Home affairs blasts fake reports

2011-06-15 14:24

The alleged South African passport held by the dead al-Qaeda head in Joburg is fake, said Home Affairs Director-General Mkuseli Apleni.

Referring to media coverage following the assassination of Fazul Abdullah Muhammad, the alleged head of al-Qaeda in East Africa, Apleni told media his department was seriously concerned about reports that Muhammad had been carrying a South African passport.

His department, he said, launched a “thorough investigation” into the matter, in collaboration with relevant law enforcement agencies. This included co-operation with South Africa’s diplomatic mission in Kenya.

Following receipt of the copy of the passport allegedly used by Fazul, “an extensive search was conducted on our National Population Register to check on the ID number on the passport as well as the Movement Control System to determine when the deceased would have entered and/or left South Africa as was suggested in media reports”.

Investigations, said Apleni, “have revealed without equivocation that the passport was not an authentic South African passport but a fake”.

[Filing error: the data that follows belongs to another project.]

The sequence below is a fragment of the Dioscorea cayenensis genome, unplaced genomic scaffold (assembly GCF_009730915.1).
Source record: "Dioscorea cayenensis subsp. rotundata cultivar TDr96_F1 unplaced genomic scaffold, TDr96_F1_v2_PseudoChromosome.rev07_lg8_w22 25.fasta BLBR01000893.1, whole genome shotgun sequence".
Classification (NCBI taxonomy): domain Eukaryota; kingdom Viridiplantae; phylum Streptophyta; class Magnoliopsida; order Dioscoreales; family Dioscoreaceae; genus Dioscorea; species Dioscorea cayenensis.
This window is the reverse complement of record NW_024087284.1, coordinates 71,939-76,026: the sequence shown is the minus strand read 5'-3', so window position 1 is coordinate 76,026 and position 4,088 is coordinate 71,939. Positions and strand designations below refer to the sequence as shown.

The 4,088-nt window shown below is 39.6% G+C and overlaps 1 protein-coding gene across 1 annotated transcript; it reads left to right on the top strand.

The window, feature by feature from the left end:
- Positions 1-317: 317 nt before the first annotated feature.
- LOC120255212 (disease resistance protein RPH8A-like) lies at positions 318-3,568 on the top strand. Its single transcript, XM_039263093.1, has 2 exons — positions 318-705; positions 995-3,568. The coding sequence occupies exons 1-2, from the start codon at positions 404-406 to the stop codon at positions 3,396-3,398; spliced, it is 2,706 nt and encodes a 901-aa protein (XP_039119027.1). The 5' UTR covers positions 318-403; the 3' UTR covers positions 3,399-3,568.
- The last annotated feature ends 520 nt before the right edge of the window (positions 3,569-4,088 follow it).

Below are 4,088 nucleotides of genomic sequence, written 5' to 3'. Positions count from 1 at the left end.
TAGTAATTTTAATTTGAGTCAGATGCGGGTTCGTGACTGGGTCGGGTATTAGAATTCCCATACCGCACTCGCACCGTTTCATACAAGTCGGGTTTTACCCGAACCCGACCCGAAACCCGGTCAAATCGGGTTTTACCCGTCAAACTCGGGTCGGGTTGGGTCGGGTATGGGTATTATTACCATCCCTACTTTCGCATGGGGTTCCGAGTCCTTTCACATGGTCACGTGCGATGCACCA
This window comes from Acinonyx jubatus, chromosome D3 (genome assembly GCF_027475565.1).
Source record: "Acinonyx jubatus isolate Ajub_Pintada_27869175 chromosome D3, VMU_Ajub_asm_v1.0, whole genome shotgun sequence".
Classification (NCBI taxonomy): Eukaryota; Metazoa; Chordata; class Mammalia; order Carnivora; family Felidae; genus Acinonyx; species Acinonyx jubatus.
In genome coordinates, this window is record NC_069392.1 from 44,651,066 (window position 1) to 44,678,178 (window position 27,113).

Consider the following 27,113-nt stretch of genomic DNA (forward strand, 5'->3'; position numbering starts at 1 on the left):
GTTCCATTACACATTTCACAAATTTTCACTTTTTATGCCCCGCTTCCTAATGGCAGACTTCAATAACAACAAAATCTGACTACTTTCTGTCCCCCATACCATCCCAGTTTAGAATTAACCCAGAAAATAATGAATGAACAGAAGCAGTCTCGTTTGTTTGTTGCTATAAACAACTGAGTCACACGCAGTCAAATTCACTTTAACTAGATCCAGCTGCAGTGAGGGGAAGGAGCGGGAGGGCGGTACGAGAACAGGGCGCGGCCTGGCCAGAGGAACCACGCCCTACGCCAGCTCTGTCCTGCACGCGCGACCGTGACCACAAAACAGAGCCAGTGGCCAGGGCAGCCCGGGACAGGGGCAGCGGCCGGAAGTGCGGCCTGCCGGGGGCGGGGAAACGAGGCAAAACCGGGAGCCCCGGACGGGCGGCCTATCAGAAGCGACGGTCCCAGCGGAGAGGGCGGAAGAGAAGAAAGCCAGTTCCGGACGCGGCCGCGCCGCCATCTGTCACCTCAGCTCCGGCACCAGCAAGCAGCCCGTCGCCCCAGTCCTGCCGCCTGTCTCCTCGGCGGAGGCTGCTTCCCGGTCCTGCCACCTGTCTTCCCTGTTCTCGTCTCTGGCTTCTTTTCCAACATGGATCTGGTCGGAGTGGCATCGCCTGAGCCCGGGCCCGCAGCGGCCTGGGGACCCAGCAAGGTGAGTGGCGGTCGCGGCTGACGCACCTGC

The passport was not issued by any lawful South African authority charged with the responsibility for the issuance of passports.

And no correlation existed between the ID number appearing on the fake passport and the fake passport number.

The South African Movement Control System, he added, had no record of any movement in or out of the country at any of our ports of entry by Fazul using the fake passport.

Minister of Home Affairs, Dr Nkosazana Dlamini Zuma welcomed the report and said she hoped that “the outcome will lay the issue of the security of South African documents to rest”.

The thorough investigation into the matter, she said, communicated a positive message that the systems that the government has put in place in the period leading to the 2010 Fifa World Cup, were “effective and efficient and will continue to assist the country in its efforts to push back the frontiers of fraud and corruption”.

The Department of Home Affairs, she added, will continue to strengthen its collaboration with other law enforcement agencies to protect the integrity of South Africa’s documents “to ensure no one is able to use them for nefarious activities at home and abroad”.

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